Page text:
How to convert your FAA ATP to a CAAS CPL/ATPL?

This guide was written mainly for RSAF pilots who hold a FAA ATP, who are interested in working for a …

This guide was written mainly for RSAF pilots who hold a FAA ATP, who are interested in working for a commercial airline in Singapore. However, many of the information below are still valid for non-RSAF foreign license holders who are interested in working in Singapore. So here goes.

Now that you have your FAA ATP, its time to get it converted to a CAAS CPL, cause without it, you can’t work for any Singapore registered airlines.

Wait, why CAAS CPL?

The rules in CAAS is different from FAA. In the USA, to work in an Airline, you need a FAA ATP. While in Singapore, a CAAS CPL will allow you to work in an airline. A CAAS ATPL is only required to Captain a Singapore registered Airline Transport. So for your employment as First Officer, all you need is a CAAS CPL!

Summarising from the CAAS document Singapore Air Safety Publication (SASP) Part 2 Chapter 11, here are some important requirement for conversion of FAA ATP to CAAS ATP

Summary

  • Holds a valid foreign ATPL
  • Holds a valid Instrument Rating
  • Completed 3,000 hours as pilot of aeroplanes of which, there must be 500 hours on a civil registered multi-engine transport aeroplane certificated for operations with a minimum crew of at least two pilots

If you were an RSAF Pilot, all your 10,000 hours on a KC-135 or G550 will not count as the “500 hours”, since the RSAF planes are not “civil registered”. So, what we can get is a CAAS CPL with IR and a Frozen CAAS ATPL.

Requirements to Convert to CAAS CPL with Frozen CAAS ATPL

Flying and hours requirements are written in Chapter 11 of the SASP (link). But here are some of the often overlooked requirements.RSAF pilots really got to take note since many don’t have these requirements.

  • 300 nm, 2 stops, cross-country. You need to fly a cross-country flight that is at least 300 nautical miles long, of which there must be 2 intermediate stops. So in simple words, you are flying from A to B which is >300nm apart. During that flight, you must do a Stop and Go at airfield C and D.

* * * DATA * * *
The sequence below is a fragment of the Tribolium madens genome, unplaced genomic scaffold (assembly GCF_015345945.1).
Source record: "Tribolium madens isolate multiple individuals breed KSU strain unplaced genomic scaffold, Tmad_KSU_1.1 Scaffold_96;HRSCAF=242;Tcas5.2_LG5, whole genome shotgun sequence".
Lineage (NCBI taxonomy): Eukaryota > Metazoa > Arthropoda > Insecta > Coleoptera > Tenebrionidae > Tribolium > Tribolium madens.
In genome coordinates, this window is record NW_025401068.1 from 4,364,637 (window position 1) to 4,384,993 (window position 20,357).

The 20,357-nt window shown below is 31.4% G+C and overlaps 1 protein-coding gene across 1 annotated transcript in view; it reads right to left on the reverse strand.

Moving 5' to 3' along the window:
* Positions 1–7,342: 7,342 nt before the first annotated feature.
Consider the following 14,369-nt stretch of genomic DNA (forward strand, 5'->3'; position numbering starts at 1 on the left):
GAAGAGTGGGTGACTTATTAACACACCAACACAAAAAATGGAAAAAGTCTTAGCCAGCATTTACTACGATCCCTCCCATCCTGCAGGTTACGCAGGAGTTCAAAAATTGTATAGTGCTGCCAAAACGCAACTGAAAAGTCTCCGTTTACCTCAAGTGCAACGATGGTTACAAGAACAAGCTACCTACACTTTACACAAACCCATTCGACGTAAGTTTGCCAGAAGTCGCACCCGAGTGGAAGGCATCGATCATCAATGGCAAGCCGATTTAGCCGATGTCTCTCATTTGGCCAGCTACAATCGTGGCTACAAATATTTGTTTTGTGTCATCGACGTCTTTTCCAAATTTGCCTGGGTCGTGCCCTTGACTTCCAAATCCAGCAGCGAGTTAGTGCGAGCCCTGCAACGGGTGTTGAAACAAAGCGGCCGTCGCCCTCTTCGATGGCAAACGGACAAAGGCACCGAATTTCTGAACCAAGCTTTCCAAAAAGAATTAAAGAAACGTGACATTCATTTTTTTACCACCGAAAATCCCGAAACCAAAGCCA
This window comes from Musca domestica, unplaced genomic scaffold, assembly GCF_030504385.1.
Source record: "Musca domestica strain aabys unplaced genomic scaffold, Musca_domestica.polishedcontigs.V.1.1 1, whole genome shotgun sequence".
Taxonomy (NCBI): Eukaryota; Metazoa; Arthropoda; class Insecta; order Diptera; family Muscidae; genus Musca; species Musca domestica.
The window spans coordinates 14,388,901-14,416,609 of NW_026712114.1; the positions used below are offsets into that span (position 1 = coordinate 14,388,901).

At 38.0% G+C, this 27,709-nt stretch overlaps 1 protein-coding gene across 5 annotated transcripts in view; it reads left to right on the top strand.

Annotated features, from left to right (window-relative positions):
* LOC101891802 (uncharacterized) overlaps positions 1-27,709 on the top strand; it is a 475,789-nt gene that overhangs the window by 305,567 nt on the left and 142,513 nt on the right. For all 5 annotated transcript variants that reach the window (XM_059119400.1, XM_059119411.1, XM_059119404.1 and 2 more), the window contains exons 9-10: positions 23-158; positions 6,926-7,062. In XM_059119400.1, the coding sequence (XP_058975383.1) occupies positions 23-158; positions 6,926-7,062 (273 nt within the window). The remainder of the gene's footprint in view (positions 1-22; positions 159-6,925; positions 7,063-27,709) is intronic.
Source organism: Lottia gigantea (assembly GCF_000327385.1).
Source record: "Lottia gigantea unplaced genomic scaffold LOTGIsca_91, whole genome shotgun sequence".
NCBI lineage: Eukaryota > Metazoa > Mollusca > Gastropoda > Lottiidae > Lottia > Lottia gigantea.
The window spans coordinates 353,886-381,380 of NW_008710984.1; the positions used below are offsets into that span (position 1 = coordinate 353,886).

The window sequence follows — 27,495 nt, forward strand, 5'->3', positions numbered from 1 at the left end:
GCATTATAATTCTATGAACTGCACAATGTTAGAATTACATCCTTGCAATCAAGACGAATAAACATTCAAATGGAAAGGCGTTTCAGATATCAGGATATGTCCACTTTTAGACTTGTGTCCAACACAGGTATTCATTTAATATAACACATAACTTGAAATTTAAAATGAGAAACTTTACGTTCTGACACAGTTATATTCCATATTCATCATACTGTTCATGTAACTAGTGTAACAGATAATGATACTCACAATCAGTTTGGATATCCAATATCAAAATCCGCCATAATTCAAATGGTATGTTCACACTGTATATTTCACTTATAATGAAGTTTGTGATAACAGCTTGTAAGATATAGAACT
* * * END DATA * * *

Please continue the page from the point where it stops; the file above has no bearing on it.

• 65 nm night cross-country. While this requirement is not a CAAS CPL requirement, it is a requirement for an ATPL. You need to fly from Point A to B at night, and A and B must be at least 65 nm away.

So where can we do these requirements? Well, most of us get it done while we are in the USA doing our FAA ATP! So, REMEMBER TO GET THIS DONE.

There are other requirements, and here they are

  • Medical – You must pass the CAAS Class 1 Medical Examination. I will be writing about how to get this done in future articles.
  • Language Proficiency – You must be proficient with English. As long as your FAA License says “English proficient”, you are good.
  • Ground Exam – The SASP document says that you need to do Air Law, Operational Procedures, Human Performance, Performance and Aircraft Type Technical Exams. Human Performance, Performance papers are already done in the FAA ATP 135 computer exams, so just produce your results to proof you are good on Human Performance and Performance, while you will need to do the Air Law and Operational Procedures CAAS papers. Read about how to get that done here. Aircraft type technical exam will be done later during your Type Rating.
  • Need to hold a Licence – Not anyone with $ and a foreign ATP can convert to a CAAS professional licence. This is because applicants need to produce a letter from a Singapore aviation operator indicating prospective employment.

Summary

You need a lot of things.

  • You need the hours
  • You need the cross country requirements
  • You need Medical
  • You need English
  • You need 2 Exams
  • You need to be Type Rated
  • You need an Employer
  • And you need MONEY.

Now, you need to pay more money for everything above! That’s more money. ADDITIONAL money from your trip to the USA for your FAA ATP. Now that’s an article for another time.

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